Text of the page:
Restaurants re-opening in the US over the next few days will provide a potential case study of how the sector will fare when lockdowns ease, according to Barclays.
Thirty US states are due to re-open their economies despite some severe warnings of the potential risks, it said.
Casual dining will be especially keenly watched said the broker, as the sector has seen business fall 50-75% and is 80% dependent on dine-in sales.
“While re-opening even 25% of capacity will help cashflows and defend against the looming recession, the jury is out over whether customers will even turn up given health fears and lower disposable income, following a spike in ‘free at last’ dining out. “
Restaurants will need to quickly adapt to social distancing rules, better hygiene and safety guidelines, higher staff turnover, absenteeism, adds the broker, with the possibility of lawsuits if people catch the virus or that disappointed customers don’t come back, it said.
“There are so many issues arising between the economic benefits of re-opening, and the risks of reopening too soon, whether customers will actually come (and return), and what happens legally if a supplier, employee or customer contracts COVID on their premises.
Barclays is also concerned on prospects for the airline sector and the impact that social distancing may have on the economics of the European carriers.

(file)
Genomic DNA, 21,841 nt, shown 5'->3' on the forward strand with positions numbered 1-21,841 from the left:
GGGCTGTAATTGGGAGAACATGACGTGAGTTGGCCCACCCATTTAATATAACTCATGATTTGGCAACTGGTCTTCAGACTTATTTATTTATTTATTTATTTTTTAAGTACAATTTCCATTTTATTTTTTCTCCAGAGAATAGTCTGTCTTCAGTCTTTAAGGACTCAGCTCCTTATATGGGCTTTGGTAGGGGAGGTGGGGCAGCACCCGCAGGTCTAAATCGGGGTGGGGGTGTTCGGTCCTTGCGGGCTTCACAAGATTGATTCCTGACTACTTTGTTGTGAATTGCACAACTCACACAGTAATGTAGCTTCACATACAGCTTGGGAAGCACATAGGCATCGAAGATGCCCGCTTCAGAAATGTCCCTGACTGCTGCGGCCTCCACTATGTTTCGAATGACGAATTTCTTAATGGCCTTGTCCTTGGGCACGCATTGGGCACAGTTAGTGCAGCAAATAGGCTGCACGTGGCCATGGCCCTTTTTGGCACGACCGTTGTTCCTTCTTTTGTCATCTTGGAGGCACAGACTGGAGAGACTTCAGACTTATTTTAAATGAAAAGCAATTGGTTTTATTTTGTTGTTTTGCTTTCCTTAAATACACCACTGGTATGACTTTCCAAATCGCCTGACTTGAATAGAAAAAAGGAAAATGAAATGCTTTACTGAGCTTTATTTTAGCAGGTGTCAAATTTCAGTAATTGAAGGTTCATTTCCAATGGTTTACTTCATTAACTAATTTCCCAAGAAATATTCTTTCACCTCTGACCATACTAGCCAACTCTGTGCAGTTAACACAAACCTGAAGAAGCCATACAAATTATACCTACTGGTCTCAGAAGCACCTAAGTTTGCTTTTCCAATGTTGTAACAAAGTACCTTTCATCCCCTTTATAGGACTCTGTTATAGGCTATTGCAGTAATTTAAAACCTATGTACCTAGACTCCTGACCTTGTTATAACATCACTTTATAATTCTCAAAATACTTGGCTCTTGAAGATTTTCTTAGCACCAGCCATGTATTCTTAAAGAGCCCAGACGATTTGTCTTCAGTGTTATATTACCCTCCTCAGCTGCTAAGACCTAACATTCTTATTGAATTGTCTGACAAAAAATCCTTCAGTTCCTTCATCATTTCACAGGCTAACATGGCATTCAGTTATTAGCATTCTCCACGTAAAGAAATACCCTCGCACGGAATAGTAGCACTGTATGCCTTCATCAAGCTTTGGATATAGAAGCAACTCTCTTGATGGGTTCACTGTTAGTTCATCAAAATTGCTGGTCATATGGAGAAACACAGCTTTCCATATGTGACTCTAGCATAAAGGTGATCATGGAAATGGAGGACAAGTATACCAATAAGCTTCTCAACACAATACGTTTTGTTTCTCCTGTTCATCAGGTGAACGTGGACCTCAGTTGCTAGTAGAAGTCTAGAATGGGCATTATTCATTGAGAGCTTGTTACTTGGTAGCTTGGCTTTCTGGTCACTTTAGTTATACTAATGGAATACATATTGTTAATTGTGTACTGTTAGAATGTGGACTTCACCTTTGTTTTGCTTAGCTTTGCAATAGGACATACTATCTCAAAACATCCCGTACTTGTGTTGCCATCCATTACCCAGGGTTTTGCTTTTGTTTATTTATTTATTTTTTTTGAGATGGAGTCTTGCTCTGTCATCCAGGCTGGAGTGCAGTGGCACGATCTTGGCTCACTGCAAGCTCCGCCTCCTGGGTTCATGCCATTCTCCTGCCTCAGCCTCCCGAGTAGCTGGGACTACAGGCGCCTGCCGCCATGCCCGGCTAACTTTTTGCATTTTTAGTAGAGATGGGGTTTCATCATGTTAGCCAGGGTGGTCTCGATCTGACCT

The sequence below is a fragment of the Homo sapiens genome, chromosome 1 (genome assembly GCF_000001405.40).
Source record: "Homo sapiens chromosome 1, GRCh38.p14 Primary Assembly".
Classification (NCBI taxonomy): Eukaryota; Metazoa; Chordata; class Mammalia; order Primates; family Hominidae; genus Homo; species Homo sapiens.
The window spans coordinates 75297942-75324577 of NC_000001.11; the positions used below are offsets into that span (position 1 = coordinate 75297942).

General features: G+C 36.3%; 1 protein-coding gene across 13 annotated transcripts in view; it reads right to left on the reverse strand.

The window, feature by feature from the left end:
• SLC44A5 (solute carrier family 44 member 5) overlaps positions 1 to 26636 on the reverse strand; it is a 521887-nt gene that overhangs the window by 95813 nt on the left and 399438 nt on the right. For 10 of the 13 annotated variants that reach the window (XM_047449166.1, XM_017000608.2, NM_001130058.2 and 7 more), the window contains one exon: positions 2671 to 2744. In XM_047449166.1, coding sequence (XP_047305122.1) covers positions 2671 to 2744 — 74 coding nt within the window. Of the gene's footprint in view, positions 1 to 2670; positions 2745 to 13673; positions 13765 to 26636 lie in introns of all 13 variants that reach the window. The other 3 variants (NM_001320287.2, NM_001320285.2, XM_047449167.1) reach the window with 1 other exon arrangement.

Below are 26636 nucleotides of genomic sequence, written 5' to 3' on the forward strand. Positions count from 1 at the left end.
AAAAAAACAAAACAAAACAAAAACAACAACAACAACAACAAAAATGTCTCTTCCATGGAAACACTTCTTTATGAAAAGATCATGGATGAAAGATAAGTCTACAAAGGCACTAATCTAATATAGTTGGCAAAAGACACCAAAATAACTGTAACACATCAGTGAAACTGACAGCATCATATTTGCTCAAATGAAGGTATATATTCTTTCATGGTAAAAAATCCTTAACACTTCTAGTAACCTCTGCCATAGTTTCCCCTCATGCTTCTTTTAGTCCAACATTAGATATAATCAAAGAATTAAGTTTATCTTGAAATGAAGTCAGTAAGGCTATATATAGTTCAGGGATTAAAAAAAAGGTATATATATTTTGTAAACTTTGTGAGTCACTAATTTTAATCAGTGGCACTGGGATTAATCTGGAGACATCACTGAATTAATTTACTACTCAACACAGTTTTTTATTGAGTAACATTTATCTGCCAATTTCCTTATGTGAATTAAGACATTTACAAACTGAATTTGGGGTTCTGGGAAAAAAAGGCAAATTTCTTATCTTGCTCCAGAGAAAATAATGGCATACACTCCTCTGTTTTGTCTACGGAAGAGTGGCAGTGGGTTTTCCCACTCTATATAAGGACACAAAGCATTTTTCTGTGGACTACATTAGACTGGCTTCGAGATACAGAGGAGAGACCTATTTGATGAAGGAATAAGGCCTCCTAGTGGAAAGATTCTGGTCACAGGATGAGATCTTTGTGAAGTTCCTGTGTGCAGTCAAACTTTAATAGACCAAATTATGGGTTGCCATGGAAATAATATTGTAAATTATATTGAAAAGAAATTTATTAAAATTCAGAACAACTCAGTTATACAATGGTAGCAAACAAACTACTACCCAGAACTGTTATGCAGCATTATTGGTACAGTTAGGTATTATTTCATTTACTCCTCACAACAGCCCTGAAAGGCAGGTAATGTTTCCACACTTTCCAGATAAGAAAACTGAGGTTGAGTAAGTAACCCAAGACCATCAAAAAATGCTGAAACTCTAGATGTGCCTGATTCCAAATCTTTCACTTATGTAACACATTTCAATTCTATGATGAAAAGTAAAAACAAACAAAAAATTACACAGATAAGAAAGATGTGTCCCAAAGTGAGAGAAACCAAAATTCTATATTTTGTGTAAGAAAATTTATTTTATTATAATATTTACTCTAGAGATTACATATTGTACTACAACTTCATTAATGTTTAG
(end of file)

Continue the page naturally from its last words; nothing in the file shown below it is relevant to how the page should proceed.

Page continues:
“The airline industry is navigating a perfect storm as it faces a cyclically and structurally smaller markets for the foreseeable future,” said the broker.
Its comments came as UK workers had a first glimpse of what life will be like when the lockdowns end, with leaked documents suggesting staggered shifts, strict two-metre distancing, no face-to-face meetings and canteen closures.
Prime minister Boris Johnson will release full details on Sunday, but for businesses the uncertainty is likely to stretch out much further, said the broker.
“We are learning what new normal might represent, whether that relates to waiting and delivery times, booking facilities and reservations, range of consumer choice, in-store and online shopping experience, entertainment, access and movement, employment amongst many other elements,” said Barclays.